Esther Schwald , Co-Founder and Director
Hi again, welcome to our short video bytes on hot topics in mental health and wellbeing in the workplace.
In our discussion with organisations across the globe, beyond the moral imperative – there is a growing understanding of the need to effectively manage the business risk of mental health issues in the workplace.
Critically, part of doing this is understanding and appropriately applying the legal responsibilities a business has in relation to mental health conditions.
However, it can be tricky to understand how various parts of the law apply to mental health and the workplace.
Typically, there are six areas of law that are important for leaders and managers to both understand and correctly apply. These are various state and federal laws such as:
1. Workplaces health and safety acts;
2. Discrimination legislation;
3. Industrial law such as in Australia the Fair Work Act;
4. Privacy obligations;
5. Reasonable adjustments; and
6. Inherent requirements
It´s vitally important that organisations, executives and leaders are aware of their respective obligations under these laws.
To learn more about this topic and how we can help your leaders to better manage mental health conditions in the workplace, visit our website at thementalheathproject.com.au and read our article – “Are you meeting your workplace mental health obligations?”.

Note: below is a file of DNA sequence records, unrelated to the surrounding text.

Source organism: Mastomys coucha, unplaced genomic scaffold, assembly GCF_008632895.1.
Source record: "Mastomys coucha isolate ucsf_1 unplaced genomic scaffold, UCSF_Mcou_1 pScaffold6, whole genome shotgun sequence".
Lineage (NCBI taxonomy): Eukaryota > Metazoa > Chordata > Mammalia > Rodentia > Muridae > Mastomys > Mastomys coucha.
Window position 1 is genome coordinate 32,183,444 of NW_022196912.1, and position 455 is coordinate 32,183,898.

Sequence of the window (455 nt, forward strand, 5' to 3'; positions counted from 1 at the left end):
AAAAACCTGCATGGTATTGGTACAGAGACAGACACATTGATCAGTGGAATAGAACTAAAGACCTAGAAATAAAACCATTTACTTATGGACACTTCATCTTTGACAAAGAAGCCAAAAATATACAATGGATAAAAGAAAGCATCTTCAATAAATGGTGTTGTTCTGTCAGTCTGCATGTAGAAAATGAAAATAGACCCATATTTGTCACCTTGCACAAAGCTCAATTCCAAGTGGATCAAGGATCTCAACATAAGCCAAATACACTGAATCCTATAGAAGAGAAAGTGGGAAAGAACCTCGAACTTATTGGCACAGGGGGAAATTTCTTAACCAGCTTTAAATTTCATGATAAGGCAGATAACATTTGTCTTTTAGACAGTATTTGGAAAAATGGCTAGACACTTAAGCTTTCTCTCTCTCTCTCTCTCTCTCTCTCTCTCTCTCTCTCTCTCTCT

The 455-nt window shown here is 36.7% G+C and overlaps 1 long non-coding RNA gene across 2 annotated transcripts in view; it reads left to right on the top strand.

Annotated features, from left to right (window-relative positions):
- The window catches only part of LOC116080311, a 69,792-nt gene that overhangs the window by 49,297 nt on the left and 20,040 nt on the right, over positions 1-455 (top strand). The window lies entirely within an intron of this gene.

If you or someone you know needs help contact your organisation´s Employee Assistance Program (EAP), your GP or call:
LifeLine on 13 11 14
Kids Helpline on 1800 551 800
MensLine Australia on 1300 789 978
Suicide Call Back Service on 1300 659 467
Disclaimer: The information provided is not intended to be legal advice and should not be interested as such. Individuals should seek appropriate counsel from relevant HR and legal personnel if they do not feel that they have the applied knowledge for lawfully managing mental health issues in the workplace. In addition to the information provided, it is important to be fully aware of all the relevant legislations and requirements in your specific jurisdiction and your organisations applicable policies and procedures. The information in this video is for general information only. It is not intended to be and should not be relied on as a substitute for specific medical or health advice. While every effort is taken to ensure the information is accurate, The Mental Health Project makes no representations and gives no warranties that this information is correct, current, complete, reliable or suitable for any purpose. We disclaim all responsibility and liability for any direct or indirect loss, damage, cost or expense whatsoever in the use of or reliance upon this information.